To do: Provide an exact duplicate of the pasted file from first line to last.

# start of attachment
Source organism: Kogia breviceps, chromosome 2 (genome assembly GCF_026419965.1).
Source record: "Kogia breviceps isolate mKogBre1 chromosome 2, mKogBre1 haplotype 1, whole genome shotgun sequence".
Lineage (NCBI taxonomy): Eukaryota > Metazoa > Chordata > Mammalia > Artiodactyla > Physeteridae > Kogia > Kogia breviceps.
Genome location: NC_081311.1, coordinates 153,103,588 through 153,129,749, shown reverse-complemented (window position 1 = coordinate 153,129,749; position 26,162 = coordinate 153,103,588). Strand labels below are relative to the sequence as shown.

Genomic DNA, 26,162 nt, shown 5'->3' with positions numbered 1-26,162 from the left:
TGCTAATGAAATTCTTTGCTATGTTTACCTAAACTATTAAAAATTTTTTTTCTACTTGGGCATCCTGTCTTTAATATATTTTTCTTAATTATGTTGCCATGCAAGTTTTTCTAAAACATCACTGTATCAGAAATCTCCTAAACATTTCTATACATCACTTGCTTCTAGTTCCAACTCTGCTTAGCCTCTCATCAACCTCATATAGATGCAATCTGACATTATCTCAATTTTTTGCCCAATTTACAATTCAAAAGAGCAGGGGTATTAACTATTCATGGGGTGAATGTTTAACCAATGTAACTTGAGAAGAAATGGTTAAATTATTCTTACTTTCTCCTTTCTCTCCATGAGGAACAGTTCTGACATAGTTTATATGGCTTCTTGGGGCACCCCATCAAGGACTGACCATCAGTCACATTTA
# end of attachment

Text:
Source organism: Kogia breviceps, chromosome 2 (genome assembly GCF_026419965.1).
Source record: "Kogia breviceps isolate mKogBre1 chromosome 2, mKogBre1 haplotype 1, whole genome shotgun sequence".
Lineage (NCBI taxonomy): Eukaryota > Metazoa > Chordata > Mammalia > Artiodactyla > Physeteridae > Kogia > Kogia breviceps.
Genome location: NC_081311.1, coordinates 153,103,588 through 153,129,749, shown reverse-complemented (window position 1 = coordinate 153,129,749; position 26,162 = coordinate 153,103,588). Strand labels below are relative to the sequence as shown.

Genomic DNA, 26,162 nt, shown 5'->3' with positions numbered 1-26,162 from the left:
TGCTAATGAAATTCTTTGCTATGTTTACCTAAACTATTAAAAATTTTTTTTCTACTTGGGCATCCTGTCTTTAATATATTTTTCTTAATTATGTTGCCATGCAAGTTTTTCTAAAACATCACTGTATCAGAAATCTCCTAAACATTTCTATACATCACTTGCTTCTAGTTCCAACTCTGCTTAGCCTCTCATCAACCTCATATAGATGCAATCTGACATTATCTCAATTTTTTGCCCAATTTACAATTCAAAAGAGCAGGGGTATTAACTATTCATGGGGTGAATGTTTAACCAATGTAACTTGAGAAGAAATGGTTAAATTATTCTTACTTTCTCCTTTCTCTCCATGAGGAACAGTTCTGACATAGTTTATATGGCTTCTTGGGGCACCCCATCAAGGACTGACCATCAGTCACATTTA